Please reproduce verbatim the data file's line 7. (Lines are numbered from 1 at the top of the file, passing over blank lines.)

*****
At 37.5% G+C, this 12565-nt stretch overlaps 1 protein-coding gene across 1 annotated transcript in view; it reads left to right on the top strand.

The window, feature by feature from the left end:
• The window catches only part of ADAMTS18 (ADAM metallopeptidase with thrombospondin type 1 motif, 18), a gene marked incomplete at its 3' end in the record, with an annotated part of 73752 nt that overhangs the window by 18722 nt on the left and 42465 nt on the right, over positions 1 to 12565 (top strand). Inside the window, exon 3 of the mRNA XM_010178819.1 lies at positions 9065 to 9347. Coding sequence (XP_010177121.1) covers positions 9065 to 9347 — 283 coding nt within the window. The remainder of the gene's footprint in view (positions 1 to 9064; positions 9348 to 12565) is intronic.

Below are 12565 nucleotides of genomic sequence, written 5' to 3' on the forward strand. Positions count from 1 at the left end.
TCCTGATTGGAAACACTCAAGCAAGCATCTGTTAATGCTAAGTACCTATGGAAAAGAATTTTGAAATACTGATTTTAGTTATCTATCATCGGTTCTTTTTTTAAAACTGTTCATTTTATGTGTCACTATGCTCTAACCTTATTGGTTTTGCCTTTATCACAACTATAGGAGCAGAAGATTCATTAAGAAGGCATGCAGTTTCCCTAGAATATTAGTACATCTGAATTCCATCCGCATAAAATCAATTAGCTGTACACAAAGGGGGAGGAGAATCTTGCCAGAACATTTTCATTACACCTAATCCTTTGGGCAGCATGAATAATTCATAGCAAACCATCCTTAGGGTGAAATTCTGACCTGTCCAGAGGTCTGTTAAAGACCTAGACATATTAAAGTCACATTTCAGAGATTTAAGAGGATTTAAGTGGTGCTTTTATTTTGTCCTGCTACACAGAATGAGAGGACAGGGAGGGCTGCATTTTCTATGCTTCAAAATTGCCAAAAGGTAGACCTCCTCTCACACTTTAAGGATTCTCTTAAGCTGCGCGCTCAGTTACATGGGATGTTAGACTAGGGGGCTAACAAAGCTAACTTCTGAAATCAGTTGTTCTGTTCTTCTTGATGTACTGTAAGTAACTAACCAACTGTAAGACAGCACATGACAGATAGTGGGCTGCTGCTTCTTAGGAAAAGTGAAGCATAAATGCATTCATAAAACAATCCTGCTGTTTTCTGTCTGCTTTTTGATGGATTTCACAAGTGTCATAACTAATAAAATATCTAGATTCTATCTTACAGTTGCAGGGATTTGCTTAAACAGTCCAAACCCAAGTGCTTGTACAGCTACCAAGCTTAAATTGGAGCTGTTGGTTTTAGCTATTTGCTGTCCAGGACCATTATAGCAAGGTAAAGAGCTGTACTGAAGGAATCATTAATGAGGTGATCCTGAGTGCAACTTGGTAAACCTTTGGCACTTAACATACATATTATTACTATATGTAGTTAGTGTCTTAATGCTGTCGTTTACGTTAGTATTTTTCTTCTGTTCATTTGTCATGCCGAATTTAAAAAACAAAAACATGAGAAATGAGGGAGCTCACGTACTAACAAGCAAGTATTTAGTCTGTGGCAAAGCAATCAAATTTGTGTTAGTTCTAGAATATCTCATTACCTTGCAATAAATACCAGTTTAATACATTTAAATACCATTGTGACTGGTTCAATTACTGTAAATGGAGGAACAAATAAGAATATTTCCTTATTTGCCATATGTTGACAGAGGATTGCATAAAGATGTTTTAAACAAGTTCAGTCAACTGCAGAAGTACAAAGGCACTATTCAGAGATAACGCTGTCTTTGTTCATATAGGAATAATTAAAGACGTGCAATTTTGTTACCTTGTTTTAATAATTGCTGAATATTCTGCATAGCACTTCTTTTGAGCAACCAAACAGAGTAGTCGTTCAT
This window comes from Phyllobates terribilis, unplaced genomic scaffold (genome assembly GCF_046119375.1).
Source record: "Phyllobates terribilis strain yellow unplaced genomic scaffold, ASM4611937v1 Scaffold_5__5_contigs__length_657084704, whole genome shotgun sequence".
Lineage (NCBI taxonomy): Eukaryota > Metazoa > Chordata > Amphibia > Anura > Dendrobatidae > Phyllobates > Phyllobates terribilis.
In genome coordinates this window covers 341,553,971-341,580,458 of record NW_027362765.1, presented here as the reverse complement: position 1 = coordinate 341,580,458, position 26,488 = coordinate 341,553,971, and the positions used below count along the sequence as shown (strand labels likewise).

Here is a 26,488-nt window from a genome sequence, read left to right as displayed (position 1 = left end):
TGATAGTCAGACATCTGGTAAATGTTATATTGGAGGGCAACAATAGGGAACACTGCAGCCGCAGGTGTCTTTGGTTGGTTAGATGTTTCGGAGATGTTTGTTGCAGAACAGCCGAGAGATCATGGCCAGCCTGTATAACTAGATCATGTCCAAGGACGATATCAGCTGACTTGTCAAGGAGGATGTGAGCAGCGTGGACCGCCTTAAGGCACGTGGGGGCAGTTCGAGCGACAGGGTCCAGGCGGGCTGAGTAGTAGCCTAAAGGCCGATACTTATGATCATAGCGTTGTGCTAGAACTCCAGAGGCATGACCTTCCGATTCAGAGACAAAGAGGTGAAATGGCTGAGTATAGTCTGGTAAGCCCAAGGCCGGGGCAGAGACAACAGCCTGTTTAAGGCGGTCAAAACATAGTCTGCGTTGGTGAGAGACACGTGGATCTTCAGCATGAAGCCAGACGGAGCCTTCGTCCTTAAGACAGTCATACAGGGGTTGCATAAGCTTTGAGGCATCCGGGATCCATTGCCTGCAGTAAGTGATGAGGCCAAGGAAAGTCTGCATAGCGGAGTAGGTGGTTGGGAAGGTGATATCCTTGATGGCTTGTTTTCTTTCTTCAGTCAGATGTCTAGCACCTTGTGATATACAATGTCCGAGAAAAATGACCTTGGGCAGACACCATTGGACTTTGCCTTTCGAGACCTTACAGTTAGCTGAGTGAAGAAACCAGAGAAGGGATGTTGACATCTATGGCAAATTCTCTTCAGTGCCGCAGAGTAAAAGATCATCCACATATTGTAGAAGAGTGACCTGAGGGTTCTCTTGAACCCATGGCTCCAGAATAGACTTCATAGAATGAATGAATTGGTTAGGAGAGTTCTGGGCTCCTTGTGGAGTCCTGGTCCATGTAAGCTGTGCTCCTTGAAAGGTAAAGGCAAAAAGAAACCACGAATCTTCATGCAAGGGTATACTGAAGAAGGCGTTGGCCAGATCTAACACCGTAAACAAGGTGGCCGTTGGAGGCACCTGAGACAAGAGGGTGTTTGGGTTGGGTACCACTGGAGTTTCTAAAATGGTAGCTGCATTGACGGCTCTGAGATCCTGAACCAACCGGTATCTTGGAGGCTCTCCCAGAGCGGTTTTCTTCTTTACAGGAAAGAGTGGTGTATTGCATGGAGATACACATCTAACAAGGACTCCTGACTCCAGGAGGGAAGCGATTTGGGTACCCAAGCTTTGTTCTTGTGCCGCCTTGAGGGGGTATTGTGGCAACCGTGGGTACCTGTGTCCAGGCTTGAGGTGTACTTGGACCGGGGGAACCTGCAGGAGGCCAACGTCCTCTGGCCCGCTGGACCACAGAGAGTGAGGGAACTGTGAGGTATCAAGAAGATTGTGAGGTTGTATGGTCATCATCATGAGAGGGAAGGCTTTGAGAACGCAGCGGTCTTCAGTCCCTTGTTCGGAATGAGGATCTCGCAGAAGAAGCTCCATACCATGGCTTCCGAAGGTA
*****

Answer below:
Source record: "Phyllobates terribilis strain yellow unplaced genomic scaffold, ASM4611937v1 Scaffold_5__5_contigs__length_657084704, whole genome shotgun sequence".